1. I see Christina's overall position in the episode as a nod to Carol Bryant, the woman responsible for Emmett's death, who is still alive to this day, never knowing the amount of pain, hopelessness, and despair she caused. I see this through Christina's apathy and her explanation of it when she spoke with Ruby.
2. I find it interesting that yt people have to immerse themselves in the experience of trauma and pain, because it is the only way to understand the extent of what they've envisioned. I speak about the white imagination often, because its impact has shielded white people from comprehension and empathy, hence why Christina uses the encounter to try and feel the pain Ruby spoke of, while also testing her own immortality and invulnerability. Even in that act, it is one of selfishness.
3. Can we also acknowledge how rare it is to see white women undergo this type of treatment on film/television?
*Now don't get me wrong, I would rather not see the brutalization of anybody but as Christina mentioned in her conversation with Tic, "perfect alignment upsets the balance of nature.' In that same vein, the white imagination normalizes the viewing of brutalization against Black and POC bodies so much and so often, that we've come to accept it as "natural." In a world outside of the white imagination, if one had to see brutalization, white people would not be exempt from it either, therefore the balance of "nature" would be upset.
Dee: Image Six
I would definitely consider this episode to be Dee's stand alone episode. With much of the emphasis being centered around Black children, I think this episode is spooky on purpose. Mind you, the entire show is that way on purpose lol but I see this as Dee's bubble bursting. She already understands that because she's Black and a girl, she is subjected to unfair treatment and violence. But to lose someone close to her at her age, speaks to a different type of scary for her. We see this with her throwing rocks at two black girls, (potentially a foreshadow of Topsy & Bobsey) laughing as they leave out of a candy store, waving and smiling at Dee. The girls run across the street as Dee yells 'ain't nothing to laugh about.' It's a looming reminder that children can die too, especially Black children. Revisiting the point of Black kids not being able to be kids, I remember the scene in which we see Dee on her way back to the house where she is met by Leti leaving out. The scene is juxtaposed with three white girls jumping rope enjoying their day as if nothing happened, while Dee is literally on the run from Topsy and Bobsey. More and more, it becomes painfully clear that a childhood for Black children is damned and cursed as long as the white imagination persists.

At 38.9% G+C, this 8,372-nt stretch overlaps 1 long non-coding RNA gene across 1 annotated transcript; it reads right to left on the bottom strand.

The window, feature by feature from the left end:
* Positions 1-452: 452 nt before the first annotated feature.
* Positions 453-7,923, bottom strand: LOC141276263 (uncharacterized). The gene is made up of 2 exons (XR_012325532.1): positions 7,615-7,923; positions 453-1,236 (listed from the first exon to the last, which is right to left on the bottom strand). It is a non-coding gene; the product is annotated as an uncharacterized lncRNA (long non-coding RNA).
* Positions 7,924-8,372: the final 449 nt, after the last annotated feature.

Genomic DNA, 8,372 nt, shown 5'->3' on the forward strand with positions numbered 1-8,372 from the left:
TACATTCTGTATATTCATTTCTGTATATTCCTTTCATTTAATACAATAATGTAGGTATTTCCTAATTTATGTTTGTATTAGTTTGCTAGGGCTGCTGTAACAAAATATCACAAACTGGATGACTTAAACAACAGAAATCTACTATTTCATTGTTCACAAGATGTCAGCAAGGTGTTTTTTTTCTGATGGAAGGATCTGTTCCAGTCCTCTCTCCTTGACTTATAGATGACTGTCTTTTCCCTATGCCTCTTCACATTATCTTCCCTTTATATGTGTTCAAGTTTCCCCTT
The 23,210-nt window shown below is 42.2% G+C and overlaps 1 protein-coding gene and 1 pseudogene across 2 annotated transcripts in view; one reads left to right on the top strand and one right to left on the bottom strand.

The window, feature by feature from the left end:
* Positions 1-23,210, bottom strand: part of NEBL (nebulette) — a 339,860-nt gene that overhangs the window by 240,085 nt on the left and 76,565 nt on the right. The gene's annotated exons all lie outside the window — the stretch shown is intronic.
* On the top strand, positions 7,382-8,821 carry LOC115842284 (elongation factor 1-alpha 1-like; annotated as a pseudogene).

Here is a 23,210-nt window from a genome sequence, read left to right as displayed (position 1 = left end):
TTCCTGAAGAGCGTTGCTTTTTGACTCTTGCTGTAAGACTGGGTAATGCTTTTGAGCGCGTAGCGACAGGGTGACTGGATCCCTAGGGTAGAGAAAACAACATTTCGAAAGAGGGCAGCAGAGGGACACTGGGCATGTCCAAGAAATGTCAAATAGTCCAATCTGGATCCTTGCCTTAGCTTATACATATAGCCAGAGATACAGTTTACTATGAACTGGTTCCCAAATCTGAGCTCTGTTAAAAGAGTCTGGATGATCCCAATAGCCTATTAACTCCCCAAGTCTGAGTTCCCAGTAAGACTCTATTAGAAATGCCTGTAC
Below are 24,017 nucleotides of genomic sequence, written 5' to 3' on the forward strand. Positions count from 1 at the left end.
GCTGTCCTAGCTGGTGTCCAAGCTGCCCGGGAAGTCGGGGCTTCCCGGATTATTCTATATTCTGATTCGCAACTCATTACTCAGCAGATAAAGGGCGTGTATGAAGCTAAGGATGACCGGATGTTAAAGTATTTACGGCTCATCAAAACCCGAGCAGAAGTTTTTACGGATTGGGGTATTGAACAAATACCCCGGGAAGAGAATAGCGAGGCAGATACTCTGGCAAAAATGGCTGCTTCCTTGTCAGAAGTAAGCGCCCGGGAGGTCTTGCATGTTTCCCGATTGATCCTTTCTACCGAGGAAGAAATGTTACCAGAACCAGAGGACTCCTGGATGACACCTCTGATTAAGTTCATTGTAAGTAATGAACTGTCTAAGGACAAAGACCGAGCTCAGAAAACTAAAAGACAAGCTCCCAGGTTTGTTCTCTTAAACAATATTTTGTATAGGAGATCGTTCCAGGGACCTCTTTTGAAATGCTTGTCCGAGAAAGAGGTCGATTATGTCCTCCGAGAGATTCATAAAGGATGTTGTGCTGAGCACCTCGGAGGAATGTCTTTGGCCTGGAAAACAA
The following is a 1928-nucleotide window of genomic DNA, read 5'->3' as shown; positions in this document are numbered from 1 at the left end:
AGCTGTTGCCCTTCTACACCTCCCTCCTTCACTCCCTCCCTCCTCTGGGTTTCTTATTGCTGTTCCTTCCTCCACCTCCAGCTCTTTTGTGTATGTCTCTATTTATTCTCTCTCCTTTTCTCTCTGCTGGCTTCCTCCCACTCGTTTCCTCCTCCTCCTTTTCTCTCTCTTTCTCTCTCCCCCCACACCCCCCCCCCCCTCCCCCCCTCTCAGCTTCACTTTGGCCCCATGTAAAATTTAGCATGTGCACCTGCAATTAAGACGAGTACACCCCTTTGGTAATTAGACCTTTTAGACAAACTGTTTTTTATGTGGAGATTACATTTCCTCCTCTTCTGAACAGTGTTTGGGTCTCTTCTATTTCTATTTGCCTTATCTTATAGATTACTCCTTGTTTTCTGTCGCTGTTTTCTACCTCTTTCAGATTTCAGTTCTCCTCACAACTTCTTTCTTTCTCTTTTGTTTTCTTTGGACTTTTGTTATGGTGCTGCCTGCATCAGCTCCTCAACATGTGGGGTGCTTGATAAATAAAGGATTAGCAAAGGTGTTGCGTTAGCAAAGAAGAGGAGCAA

Some of my own theories about what could happen or what is happening....
1. We know that Leti now bears the mark of invulnerability thanks to Christina. In episode 7 when Tic goes into the portal to try and save Hippolyta, he understands that he has traveled to the future, in which he comes back with the book his son wrote. I believe in the show as well as in real life that every choice has a future. We also know that Christina is gunning to be immortal, in which Tic discloses to Montrose that Christina is going to sacrifice him to achieve immortality. Given the nature of the show and all of its twists and turns, I don't see that future coming into fruition. That would be too obvious right? Instead, I see Leti possibly sacrificing herself to save Tic, in which she will remove her mark of invulnerability (like Christina's father in episode 2), but instead of her liver being cut out, it will be their son.
2. I think the snoggoloth that saved Leti, Tic, Ruby, and the housemates at the end of the episode could be Uncle George, Tic's mama, or even Hanna since she carries The Book of Names.
3. This isn't necessarily a theory of what will happen, but I found myself somewhat geeked to see Topsy & Bobsey. Why? I remember Wayne (yes Lil Wayne) once said, "sometimes you got to fight the devil with a demon." I was hoping that Dee would embrace Topsy and Bobsey as a way to extract her revenge on Landcaster, and at large could aid Tic, Letti, Montrose, and Ruby in taking down Christina. I think with Black people turning to the "demonic" as a way to combat evil could be an interesting way to rewrite the horror they're experiencing. The demonic in this case is what whiteness has named Blackness. A monstrosity always. I believe Blackness can completely shift horror in this show as well as through the creation of more horror films/shows. There is still a horror undiscovered. Hmmm, idk just throwing thoughts out there.